ISIAH MEDINA: The idea of what is and is not anachronistic is revisable, and from the Special Editions to the prequel trilogy, how we revise what came before us will determine how we construct the future. Progression isn’t necessarily linear and any straight line we draw is often retroactive. There are of course filmmakers who continue on like Jean-Luc Godard, Hollis Frampton, or Abbas Kiarostami never happened, like philosophers who ignore Kant. Yet there are filmmakers like Eisenstein or Chaplin who didn’t immediately adopt sound and yet in their patience they were artists who truly saw sound’s potentials. So sometimes what at first appears anachronistic will in fact be a way towards the future since it will break with a simple extrapolation with what presently exists. What appears most anachronistic in Lucas is in fact what makes him modern: he did not want to make ‘an angry social film’ but instead a film for children.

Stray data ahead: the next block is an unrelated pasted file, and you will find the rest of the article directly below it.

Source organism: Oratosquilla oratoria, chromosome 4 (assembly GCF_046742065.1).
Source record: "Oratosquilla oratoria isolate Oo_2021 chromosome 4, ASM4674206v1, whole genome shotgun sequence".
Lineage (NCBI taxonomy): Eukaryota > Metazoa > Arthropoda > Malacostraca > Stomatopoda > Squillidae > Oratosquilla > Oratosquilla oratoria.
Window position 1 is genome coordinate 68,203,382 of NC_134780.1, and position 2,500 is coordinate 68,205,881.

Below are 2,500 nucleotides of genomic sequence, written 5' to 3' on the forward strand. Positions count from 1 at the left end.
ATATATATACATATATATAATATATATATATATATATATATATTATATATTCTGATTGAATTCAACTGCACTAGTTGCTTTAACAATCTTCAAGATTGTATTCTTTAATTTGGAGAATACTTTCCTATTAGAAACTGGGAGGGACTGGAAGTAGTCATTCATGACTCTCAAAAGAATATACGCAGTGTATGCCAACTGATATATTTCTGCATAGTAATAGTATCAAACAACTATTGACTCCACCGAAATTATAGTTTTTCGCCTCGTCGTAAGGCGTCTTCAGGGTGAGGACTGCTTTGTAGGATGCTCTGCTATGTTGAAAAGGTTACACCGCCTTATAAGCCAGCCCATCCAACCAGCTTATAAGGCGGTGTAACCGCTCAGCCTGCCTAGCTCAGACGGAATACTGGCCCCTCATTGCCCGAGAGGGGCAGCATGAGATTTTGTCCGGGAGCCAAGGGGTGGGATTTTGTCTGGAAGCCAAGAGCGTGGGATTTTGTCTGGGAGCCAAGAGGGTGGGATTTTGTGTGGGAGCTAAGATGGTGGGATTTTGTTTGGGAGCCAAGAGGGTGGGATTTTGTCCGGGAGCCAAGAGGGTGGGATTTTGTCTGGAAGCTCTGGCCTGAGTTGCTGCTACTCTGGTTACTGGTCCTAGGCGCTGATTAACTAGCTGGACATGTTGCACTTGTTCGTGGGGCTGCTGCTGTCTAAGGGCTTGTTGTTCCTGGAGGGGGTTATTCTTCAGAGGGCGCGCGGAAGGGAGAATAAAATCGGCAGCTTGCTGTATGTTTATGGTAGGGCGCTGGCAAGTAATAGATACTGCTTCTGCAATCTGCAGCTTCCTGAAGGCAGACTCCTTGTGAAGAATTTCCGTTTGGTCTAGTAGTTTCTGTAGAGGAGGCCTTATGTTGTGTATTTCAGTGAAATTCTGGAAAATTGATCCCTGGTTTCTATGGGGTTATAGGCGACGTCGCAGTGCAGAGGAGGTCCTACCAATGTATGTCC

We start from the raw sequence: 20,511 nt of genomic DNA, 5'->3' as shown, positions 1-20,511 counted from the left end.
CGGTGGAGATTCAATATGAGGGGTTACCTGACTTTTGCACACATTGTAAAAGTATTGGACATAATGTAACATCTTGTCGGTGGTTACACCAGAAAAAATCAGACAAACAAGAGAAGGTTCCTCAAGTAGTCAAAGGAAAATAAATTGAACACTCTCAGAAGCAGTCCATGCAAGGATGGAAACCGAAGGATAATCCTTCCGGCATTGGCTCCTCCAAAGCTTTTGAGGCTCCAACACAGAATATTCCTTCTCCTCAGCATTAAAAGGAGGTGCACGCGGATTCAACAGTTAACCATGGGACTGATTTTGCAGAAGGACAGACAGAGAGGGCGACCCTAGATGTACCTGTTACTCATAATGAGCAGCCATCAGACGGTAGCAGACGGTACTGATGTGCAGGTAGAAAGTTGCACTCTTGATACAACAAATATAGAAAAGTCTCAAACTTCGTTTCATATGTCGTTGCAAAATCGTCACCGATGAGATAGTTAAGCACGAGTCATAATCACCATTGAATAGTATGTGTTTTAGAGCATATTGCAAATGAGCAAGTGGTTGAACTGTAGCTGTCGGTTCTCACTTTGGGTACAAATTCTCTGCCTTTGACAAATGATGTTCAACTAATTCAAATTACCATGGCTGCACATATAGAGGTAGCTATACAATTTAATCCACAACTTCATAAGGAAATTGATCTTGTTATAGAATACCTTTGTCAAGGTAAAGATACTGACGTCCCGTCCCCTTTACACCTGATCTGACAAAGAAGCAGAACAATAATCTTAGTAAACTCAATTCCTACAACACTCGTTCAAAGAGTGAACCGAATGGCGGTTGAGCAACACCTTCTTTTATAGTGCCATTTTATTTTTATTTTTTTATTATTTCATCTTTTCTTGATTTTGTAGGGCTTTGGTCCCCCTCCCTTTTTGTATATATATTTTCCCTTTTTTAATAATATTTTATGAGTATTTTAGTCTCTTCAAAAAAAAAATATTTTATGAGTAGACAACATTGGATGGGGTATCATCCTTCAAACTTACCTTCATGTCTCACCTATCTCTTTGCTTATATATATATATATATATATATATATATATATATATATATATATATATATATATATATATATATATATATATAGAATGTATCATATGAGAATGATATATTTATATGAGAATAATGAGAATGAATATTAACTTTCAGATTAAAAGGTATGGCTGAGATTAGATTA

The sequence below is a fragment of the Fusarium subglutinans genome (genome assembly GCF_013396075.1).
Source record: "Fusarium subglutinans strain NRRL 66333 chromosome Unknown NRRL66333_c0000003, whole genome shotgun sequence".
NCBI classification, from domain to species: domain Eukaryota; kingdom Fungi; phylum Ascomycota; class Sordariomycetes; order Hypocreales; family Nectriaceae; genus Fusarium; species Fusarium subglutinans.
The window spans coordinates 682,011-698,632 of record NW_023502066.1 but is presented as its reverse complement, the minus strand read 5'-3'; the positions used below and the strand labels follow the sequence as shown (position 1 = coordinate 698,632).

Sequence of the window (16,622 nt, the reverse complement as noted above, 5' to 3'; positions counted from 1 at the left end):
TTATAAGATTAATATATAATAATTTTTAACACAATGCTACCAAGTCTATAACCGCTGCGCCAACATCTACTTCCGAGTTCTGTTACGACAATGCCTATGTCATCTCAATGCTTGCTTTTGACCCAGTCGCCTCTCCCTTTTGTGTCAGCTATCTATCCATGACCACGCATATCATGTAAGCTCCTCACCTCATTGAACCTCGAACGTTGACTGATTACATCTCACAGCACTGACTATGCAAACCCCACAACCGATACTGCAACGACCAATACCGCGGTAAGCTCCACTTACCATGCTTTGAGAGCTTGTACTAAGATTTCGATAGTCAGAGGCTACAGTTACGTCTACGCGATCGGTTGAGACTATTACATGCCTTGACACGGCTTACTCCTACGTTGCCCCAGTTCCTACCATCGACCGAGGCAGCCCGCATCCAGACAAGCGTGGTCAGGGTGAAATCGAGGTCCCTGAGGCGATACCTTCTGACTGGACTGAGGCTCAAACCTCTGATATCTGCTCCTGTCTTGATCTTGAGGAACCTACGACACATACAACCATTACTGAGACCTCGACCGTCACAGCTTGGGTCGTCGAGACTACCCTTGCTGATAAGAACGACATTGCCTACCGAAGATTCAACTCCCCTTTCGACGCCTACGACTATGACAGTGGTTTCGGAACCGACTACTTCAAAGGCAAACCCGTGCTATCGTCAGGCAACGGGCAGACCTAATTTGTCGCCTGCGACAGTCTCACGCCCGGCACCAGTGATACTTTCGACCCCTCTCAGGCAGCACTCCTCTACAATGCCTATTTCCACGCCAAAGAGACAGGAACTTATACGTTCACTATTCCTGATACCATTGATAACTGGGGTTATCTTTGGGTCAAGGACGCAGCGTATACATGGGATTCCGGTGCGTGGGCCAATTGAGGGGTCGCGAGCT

Modern, because it is pre-Freudian to claim that our stages of development are natural and simply resolve with the passage of time. So rather than ‘angry social film’ which one can imagine being what an adult artist and audience would desire, he made a children’s film. And what do children play with? They play with toys. Lucas said George Cukor didn’t want to be called a ‘filmmaker’ because it is too close to toymaker—he wanted the title of director. But Lucas prefers filmmaker and claims if he didn’t make movies he probably would make toys. But what if, not only at the level of merchandising for economic independence, but even at the level of movies, he makes toys in a broad sense? What if, with the focus on family in the original trilogy and politics in the prequels, we have two toy models, radically simplified forms, subtracting fields, dimensions, and variables, to gain understanding of a mechanism, or show underlying symmetries? Lucas originally wanted to do documentaries, but what if the way to secure a relationship to what is real is not a recording of sense experience organized for a political message (he once said he might’ve made documentaries that ‘shake the system’), but by creating a toy model? Lucas is a type of inventor, using the form of movies to make toy models for children. I find the claim that people only like Star Wars because they are stuck in their childhood to be in bad taste. When a violinist enjoys Bach when they are young, or a chess player or mathematician finds joy in their place of thought both in early and late age, we do not criticize them as simply idiots lost in their childhood. Forms do not discriminate against age. If art in anyway relates to eternity it would not only be in the work’s survival throughout history but throughout the history of individuals’ re-experience of it through a lifetime. Many adults say the prequels are failed films because it is impossible for children to understand taxation, democracy/dictatorship, and the like, but the theme of children beginning their education too late is a constant in the series. The prequels are explicitly about the frustrations and joys of a child prodigy, and also has teenagers deeply involved in politics—to assume that those same children who watch these aren’t able to take movies out from the library or find them online is self-defeating. I hope there is a young person watching the prequels and finding the names “Griffith, Eisenstein, Ford, Kurosawa,” and begins a wonderful adventure, rather than watching these films when they are in university, “too old to begin their training.”